* collecting better data to inform decision-making
* ensuring projects have the right skills
* establishing effective arrangements to test, challenge & , if necessary, stop projects
* using commercial awareness to obtain better deals
The case for using private finance in public procurement needs to be challenged more, given the spending watchdog’s previous analysis that the cost of debt finance has increased since the credit crisis by 20% to 33%. Also, under the national accounting rules, privately financed projects will often still be off balance-sheet which may continue to act as an incentive to use PFI. The NAO concludes that, in the current climate, the use of private finance may not be as suitable for as many projects as it has been in the past.
WAO: Food for thought as hospital budgets begin to be squeezed - A recent Wales Audit Office report found hospital catering services in Wales have improved and many patients are satisfied with the food they receive, but more needs to be done to ‘make sure patients get the nutritional care they need’. Many hospitals in Wales provide patients with an appropriate choice of good quality food and nurses are making efforts to clear up wards before food arrives.
Protected mealtimes times - when all non-urgent clinical activity stops on wards allowing patients to eat without interruptions and nurses are able to assist are becoming more common. Assembly Government policy initiatives have identified the standards of nutritional care that need to be applied and have encouraged ward sisters to take greater ownership of catering arrangements on their wards. The report highlights that where this strong leadership by nurses was in place, nutritional care of patients was invariably better.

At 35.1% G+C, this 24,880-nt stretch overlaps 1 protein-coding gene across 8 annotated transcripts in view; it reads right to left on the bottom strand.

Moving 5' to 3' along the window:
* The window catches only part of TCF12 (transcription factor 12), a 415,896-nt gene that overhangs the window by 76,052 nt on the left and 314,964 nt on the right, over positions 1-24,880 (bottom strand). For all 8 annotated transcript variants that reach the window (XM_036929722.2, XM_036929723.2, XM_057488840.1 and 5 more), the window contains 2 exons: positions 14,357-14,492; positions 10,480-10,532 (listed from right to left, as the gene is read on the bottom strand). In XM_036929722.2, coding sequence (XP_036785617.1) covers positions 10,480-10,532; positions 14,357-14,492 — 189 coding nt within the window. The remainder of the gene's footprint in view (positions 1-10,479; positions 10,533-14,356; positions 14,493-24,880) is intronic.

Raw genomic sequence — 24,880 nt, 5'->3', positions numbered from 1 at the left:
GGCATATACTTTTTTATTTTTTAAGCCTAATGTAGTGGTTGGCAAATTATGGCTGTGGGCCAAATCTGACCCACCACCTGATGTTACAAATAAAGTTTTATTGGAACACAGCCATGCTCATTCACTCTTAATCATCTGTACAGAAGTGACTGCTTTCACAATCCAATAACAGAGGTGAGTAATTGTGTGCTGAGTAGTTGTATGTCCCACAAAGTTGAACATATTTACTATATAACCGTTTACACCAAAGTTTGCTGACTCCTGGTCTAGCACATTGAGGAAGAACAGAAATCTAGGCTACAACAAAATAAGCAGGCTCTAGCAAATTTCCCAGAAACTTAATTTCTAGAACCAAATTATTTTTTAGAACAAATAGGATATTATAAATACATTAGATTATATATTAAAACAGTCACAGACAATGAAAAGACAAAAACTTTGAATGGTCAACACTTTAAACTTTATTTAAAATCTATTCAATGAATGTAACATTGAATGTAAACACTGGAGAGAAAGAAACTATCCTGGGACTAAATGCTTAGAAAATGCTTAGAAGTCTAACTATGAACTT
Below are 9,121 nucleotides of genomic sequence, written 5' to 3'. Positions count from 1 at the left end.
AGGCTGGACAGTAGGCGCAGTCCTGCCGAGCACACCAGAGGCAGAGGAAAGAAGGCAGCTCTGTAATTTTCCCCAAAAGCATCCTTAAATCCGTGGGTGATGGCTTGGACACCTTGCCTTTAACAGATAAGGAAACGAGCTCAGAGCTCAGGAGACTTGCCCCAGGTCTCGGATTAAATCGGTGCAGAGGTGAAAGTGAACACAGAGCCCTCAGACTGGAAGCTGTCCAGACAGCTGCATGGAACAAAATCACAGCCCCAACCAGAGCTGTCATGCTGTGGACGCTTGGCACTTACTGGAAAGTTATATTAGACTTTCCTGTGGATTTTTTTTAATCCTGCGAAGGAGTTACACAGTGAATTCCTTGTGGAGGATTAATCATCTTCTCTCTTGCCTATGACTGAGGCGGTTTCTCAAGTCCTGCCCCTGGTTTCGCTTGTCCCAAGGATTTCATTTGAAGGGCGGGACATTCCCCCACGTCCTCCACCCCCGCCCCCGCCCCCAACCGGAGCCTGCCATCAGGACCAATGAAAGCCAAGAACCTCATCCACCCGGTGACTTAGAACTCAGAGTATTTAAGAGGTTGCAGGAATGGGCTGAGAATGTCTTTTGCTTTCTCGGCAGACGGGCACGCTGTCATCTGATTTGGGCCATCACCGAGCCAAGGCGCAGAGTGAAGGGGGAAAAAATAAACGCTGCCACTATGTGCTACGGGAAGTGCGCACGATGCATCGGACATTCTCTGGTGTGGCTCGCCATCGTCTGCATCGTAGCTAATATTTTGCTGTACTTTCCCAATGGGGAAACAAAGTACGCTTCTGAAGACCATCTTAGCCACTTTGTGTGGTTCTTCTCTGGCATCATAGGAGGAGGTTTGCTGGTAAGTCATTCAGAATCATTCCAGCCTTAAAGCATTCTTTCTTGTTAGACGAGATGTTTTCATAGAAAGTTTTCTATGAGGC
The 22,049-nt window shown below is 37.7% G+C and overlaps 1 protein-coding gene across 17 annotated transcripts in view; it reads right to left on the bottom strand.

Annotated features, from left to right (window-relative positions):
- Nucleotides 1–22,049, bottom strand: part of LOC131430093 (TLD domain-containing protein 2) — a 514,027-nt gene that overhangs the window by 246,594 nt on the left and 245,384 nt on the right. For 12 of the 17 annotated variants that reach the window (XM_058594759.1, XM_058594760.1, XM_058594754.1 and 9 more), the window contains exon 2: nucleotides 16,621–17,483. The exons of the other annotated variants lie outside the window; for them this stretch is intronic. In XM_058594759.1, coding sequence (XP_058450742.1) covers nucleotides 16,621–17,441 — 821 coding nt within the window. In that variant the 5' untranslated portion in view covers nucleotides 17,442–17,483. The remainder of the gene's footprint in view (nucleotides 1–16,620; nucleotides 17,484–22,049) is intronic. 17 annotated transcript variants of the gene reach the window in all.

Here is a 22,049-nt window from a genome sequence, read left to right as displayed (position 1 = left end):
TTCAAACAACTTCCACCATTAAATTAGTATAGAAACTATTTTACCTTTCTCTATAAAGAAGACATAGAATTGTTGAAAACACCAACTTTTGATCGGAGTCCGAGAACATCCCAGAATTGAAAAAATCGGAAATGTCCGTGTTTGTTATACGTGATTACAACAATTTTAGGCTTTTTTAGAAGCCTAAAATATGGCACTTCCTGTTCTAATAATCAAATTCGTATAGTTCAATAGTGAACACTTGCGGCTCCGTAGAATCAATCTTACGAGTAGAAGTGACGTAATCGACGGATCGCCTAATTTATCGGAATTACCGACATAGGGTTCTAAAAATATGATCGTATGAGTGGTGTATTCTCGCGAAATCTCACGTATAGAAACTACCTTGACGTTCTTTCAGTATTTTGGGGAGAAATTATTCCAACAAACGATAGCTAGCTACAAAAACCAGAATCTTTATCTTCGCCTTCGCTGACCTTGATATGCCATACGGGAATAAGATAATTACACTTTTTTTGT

However, there is still much room for improvement. Although most patients are screened for nutritional problems, important information about patients’ nutritional status is often missing. Not all patients get the help they need at mealtimes and the recording of food intake for at risk patients is not always carried out.
The report found that financial information about catering services is typically poor and needs to improve. Where it exists, it shows that catering costs varies significantly in hospitals across Wales. The daily cost of feeding a patient ranges from £1.33 to £5.66 per day, while non patient catering services (provided by hospitals for staff & visitors) are heavily subsidised, often unknowingly.